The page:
I'm building a phylogenetic tree from sequenced transcriptomes of 100 species. I've calculated orthogroups by OrthoMCL and will build a tree by RAxML. In the most articles I've seen that authors take for tree building only those orthogroups, which have exactly one gene from each species. Taking into account that I have transcriptomes, due to, for example, misassemblies, with the increasing number of transcriptomes the number of such orthogroups will decrease. I want, instead, to take all orthogroups where there is exactly one gene from at least 50 species. If there are two genes from some species in some orthogroup, I'll drop both of them (because paralogs can hamper true tree reconstruction). In the resulting concatenated alignments of orthogroups, which I'll give to RAxML, I just fill with gaps (-------) places where some of species doesn't have an ortholog. RAxML can deal with such gaps - it just won't use information from this column in the alignment for this species (https://goo.gl/GZ47bu). So, my method is good, for example because it allows to take information for tree building from more genes. However, in all articles I've seen, people try to build trees from complete orthogroups. Am I missing some drawback in the method?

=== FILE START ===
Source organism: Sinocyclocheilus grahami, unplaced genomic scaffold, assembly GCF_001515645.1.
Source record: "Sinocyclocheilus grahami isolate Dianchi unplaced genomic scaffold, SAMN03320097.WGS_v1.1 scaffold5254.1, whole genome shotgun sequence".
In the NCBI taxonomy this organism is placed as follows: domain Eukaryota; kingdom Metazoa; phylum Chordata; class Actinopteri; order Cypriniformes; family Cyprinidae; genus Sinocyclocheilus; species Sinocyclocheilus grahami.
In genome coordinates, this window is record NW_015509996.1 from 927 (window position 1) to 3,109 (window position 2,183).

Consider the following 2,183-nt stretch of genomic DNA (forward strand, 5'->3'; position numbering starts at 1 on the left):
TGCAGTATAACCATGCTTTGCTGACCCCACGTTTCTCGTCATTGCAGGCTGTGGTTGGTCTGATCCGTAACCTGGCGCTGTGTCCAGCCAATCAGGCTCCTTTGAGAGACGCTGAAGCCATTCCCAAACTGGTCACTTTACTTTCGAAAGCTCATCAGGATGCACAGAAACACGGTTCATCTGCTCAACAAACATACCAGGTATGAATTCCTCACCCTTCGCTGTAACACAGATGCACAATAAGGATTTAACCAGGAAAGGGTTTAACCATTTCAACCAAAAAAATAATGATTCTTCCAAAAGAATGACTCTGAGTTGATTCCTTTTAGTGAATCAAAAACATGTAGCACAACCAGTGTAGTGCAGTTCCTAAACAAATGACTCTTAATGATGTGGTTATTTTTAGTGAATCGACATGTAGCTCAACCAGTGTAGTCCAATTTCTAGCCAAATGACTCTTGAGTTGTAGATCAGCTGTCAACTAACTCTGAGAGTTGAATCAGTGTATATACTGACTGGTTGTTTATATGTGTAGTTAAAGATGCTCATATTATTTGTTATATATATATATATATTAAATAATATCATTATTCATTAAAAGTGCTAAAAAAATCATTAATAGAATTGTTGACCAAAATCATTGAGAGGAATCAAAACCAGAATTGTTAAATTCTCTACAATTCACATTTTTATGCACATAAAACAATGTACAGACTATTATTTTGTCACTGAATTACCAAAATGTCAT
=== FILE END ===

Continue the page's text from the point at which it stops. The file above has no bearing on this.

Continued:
I would be grateful for possible help
P.S. The lower limit of 50 species in an orthogroup is arbitrary - I just don't want to take too small orthogroups, because they may originate from contamination P.P.S. Speaking in details, I have only 30 orthogroups with exactly one gene assembled from each species, but 4000 orthogroups with one gene assembled from at least 50 species.